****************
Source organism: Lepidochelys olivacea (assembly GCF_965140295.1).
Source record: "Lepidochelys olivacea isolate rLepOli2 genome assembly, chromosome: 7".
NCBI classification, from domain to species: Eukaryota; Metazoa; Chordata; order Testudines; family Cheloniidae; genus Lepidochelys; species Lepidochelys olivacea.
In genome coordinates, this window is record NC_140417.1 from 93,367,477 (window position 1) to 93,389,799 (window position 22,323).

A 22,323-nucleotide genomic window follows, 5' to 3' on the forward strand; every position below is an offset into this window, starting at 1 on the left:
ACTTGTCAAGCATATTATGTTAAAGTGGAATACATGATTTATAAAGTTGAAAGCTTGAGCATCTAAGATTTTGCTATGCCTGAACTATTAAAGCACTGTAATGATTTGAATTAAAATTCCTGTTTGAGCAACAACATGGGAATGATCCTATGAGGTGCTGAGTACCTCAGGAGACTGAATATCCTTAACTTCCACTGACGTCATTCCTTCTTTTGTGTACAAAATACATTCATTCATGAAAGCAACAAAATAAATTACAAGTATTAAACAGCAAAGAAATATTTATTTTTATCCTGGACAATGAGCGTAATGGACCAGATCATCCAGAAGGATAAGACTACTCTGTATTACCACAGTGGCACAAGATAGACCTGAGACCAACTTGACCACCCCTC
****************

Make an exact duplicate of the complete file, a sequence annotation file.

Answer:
Source organism: Lepidochelys olivacea (assembly GCF_965140295.1).
Source record: "Lepidochelys olivacea isolate rLepOli2 genome assembly, chromosome: 7".
NCBI classification, from domain to species: Eukaryota; Metazoa; Chordata; order Testudines; family Cheloniidae; genus Lepidochelys; species Lepidochelys olivacea.
In genome coordinates, this window is record NC_140417.1 from 93,367,477 (window position 1) to 93,389,799 (window position 22,323).

A 22,323-nucleotide genomic window follows, 5' to 3' on the forward strand; every position below is an offset into this window, starting at 1 on the left:
ACTTGTCAAGCATATTATGTTAAAGTGGAATACATGATTTATAAAGTTGAAAGCTTGAGCATCTAAGATTTTGCTATGCCTGAACTATTAAAGCACTGTAATGATTTGAATTAAAATTCCTGTTTGAGCAACAACATGGGAATGATCCTATGAGGTGCTGAGTACCTCAGGAGACTGAATATCCTTAACTTCCACTGACGTCATTCCTTCTTTTGTGTACAAAATACATTCATTCATGAAAGCAACAAAATAAATTACAAGTATTAAACAGCAAAGAAATATTTATTTTTATCCTGGACAATGAGCGTAATGGACCAGATCATCCAGAAGGATAAGACTACTCTGTATTACCACAGTGGCACAAGATAGACCTGAGACCAACTTGACCACCCCTC